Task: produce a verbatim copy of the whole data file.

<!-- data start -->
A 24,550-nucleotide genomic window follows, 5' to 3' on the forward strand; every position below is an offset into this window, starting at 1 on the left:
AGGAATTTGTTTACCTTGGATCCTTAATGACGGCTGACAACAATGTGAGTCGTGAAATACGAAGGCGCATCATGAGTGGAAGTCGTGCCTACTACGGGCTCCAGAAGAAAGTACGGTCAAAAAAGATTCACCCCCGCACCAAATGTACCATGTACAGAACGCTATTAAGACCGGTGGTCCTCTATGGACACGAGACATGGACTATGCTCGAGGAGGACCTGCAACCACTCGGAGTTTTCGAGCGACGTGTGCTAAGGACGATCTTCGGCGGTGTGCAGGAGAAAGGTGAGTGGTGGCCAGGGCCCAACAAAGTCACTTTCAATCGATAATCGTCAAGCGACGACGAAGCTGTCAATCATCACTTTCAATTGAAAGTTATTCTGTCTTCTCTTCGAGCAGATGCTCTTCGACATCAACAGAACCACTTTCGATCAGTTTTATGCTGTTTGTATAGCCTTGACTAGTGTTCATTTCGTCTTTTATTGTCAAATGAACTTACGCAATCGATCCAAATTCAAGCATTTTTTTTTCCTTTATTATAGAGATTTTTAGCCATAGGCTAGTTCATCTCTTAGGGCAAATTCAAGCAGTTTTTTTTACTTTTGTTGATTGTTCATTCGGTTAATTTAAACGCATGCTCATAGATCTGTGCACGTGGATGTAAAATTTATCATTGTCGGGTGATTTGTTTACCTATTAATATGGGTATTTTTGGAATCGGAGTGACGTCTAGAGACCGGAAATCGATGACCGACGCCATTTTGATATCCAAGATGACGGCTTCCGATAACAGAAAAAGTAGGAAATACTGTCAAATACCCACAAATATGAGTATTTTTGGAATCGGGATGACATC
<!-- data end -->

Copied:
A 24,550-nucleotide genomic window follows, 5' to 3' on the forward strand; every position below is an offset into this window, starting at 1 on the left:
AGGAATTTGTTTACCTTGGATCCTTAATGACGGCTGACAACAATGTGAGTCGTGAAATACGAAGGCGCATCATGAGTGGAAGTCGTGCCTACTACGGGCTCCAGAAGAAAGTACGGTCAAAAAAGATTCACCCCCGCACCAAATGTACCATGTACAGAACGCTATTAAGACCGGTGGTCCTCTATGGACACGAGACATGGACTATGCTCGAGGAGGACCTGCAACCACTCGGAGTTTTCGAGCGACGTGTGCTAAGGACGATCTTCGGCGGTGTGCAGGAGAAAGGTGAGTGGTGGCCAGGGCCCAACAAAGTCACTTTCAATCGATAATCGTCAAGCGACGACGAAGCTGTCAATCATCACTTTCAATTGAAAGTTATTCTGTCTTCTCTTCGAGCAGATGCTCTTCGACATCAACAGAACCACTTTCGATCAGTTTTATGCTGTTTGTATAGCCTTGACTAGTGTTCATTTCGTCTTTTATTGTCAAATGAACTTACGCAATCGATCCAAATTCAAGCATTTTTTTTTCCTTTATTATAGAGATTTTTAGCCATAGGCTAGTTCATCTCTTAGGGCAAATTCAAGCAGTTTTTTTTACTTTTGTTGATTGTTCATTCGGTTAATTTAAACGCATGCTCATAGATCTGTGCACGTGGATGTAAAATTTATCATTGTCGGGTGATTTGTTTACCTATTAATATGGGTATTTTTGGAATCGGAGTGACGTCTAGAGACCGGAAATCGATGACCGACGCCATTTTGATATCCAAGATGACGGCTTCCGATAACAGAAAAAGTAGGAAATACTGTCAAATACCCACAAATATGAGTATTTTTGGAATCGGGATGACATC